For me, my fight for free and private spaces online is, at first, a selfish one. I’m fighting to save that early Internet I fell in love with – the one that showed me the beauty of human connection and the power of collective action. But it is also a fight for democracy. Because how we collectively view and use the Internet is intrinsically linked to how we define equality, freedom and justice.
This browser plug-in for Chrome and Firefox developed by the Electronic Frontier Foundation blocks advertisers and websites that try to track your activities.
Using this browser is an easy way to protect your anonymity online. Use it instead of your regular browser to surf the Internet completely anonymously.
Use Thunderbird’s Enigmail plug-in and encrypt your emails with OpenPGP (stands for “Pretty Good Privacy”), which can turn plain text into ciphertext.
If you really want to have fun with encryption, get a group of friends together (make sure there’s a techie on hand) to learn about Off-the-Record (OTR) encryption.
Keep your eyes open for (or organize!) a Cryptoparty in your city: That’s where information about online privacy is catching on and spreading all over the world.
This Canadian platform creates community-driven campaigns to raise awareness of mass-surveillance online. It is running a campaign asking MPs to repeal Bill C-51 and forbid the government from spying on the private communications and activities of people in Canada, whether domestic-ally or through international partners, without a warrant issued by an open court.
Originally published in the October 2016 edition of ELLE Canada.
Soak up the L.A. scene on foot.
Pairing new sandals with a new city is kind of a rookie mistake. But, in my defence, I thought my feet would be safe in L.A., a city notorious for its car-bound lifestyle. (I mean, basically all of The Hills seemed to happen in people’s convertibles, so….) Much to my blistered heels’ surprise, however, I spent a few days in the West Coast capital almost entirely on my feet – and in all that wandering and strolling (and eventual wincing and limping), I discovered a “new L.A.” that has so much more than Rodeo Drive and In-N-Out Burger. It’s a city that’s slowly gotten cool through a gradual migration of creative thinkers, like native New Yorker Lena Dunham and Tom Ford, who showed his fall/winter 2015 collection there instead of in London. I also returned home with a perfectly-broken-in pair of Church’s Kelsey sandals.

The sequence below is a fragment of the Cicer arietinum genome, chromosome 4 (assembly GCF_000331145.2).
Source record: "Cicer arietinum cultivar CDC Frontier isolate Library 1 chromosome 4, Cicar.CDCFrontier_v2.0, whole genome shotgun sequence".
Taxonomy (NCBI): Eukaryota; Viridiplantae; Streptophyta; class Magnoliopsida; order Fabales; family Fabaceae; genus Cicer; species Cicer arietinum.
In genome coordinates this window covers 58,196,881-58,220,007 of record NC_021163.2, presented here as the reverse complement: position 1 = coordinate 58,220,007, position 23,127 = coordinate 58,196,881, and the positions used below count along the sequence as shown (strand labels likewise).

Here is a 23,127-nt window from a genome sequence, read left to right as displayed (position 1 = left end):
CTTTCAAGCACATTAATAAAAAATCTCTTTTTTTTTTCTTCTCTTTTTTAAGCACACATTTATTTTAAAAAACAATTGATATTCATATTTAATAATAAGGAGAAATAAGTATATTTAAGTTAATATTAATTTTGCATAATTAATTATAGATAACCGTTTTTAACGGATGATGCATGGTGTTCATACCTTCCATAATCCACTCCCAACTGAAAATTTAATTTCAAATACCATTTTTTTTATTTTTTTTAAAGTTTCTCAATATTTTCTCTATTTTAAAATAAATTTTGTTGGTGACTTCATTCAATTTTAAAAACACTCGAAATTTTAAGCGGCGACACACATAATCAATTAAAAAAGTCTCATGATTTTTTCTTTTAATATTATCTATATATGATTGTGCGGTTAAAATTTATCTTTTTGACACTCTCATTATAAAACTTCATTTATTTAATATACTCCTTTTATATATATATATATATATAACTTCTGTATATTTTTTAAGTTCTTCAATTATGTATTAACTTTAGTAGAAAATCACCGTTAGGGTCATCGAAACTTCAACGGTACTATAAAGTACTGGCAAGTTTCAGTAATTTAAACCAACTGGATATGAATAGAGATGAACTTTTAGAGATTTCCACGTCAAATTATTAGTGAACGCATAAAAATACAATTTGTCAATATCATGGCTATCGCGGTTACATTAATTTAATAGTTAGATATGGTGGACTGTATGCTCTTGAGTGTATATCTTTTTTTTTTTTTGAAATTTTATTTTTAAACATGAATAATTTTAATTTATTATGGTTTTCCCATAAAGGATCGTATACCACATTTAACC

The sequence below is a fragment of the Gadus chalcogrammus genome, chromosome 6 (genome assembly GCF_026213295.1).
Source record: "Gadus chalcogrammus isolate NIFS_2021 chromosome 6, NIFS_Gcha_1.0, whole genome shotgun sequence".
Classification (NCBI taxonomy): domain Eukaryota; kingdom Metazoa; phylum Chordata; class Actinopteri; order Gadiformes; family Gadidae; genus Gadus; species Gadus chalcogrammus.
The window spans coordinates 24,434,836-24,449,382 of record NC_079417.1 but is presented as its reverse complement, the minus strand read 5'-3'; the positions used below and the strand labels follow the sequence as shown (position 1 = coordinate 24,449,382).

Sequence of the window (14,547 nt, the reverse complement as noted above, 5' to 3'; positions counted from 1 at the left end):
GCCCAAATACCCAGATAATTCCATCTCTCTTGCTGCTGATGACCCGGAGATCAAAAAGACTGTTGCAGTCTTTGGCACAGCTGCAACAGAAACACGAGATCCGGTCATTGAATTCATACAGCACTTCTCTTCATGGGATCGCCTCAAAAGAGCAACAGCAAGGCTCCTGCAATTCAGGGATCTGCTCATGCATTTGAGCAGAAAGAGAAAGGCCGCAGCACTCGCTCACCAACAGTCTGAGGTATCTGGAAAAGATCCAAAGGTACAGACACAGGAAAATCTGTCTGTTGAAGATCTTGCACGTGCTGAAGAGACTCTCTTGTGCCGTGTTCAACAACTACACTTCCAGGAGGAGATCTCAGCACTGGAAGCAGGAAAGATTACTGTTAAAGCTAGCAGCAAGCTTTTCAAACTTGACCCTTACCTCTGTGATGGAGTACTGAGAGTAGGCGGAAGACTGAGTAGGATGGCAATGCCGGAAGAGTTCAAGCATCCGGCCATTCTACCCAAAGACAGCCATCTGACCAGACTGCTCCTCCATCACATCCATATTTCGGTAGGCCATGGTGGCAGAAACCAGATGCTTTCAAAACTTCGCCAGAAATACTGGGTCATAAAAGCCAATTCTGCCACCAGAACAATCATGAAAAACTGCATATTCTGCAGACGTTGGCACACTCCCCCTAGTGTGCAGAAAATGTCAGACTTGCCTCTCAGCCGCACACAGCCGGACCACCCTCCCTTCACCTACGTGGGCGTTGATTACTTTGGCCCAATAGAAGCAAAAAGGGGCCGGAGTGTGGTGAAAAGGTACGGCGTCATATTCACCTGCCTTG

Breakfast from Eggslut Credit: Instagram.com/eggslut
EXPLORE Here’s a recipe for a perfect L.A. morning: Start your day at the 99-year-old Grand Central Market, on the edge of the Financial District, where you’ll make two stops. First, you’ll grab an almond latte (and an almond croissant, because why not?) at G&B Coffee and sip that on a bench outside facing The Angels Flight, the old tramway local residents used back when this was the city’s open-air grocery store. Afterwards, you’ll head farther into the market (now home to 2,800 square metres of food vendors who hawk everything from Chinese food to green juices).
The Infinity Mirrored Room at The Broad Museum
Toward the back, you’ll run into a lineup. That’s the queue for Eggslut, and you should get into it ASAP if you have any hope of getting your hands on its legendary brioche-bunned bacon, egg and cheese sando. You’re now properly fuelled for your visit to The Broad, the brand-new contemporary-art museum a short walk up the hill. Warning: If you want to get into the Infinity Mirrored Room (as seen in Adele’s When We Were Young video), there’s another line in your future, but it’s totally worth it to have an existential crisis all alone in a room of reflective glass.
The Original Los Angeles Flower Market Credit: Instagram.com/chloegarcia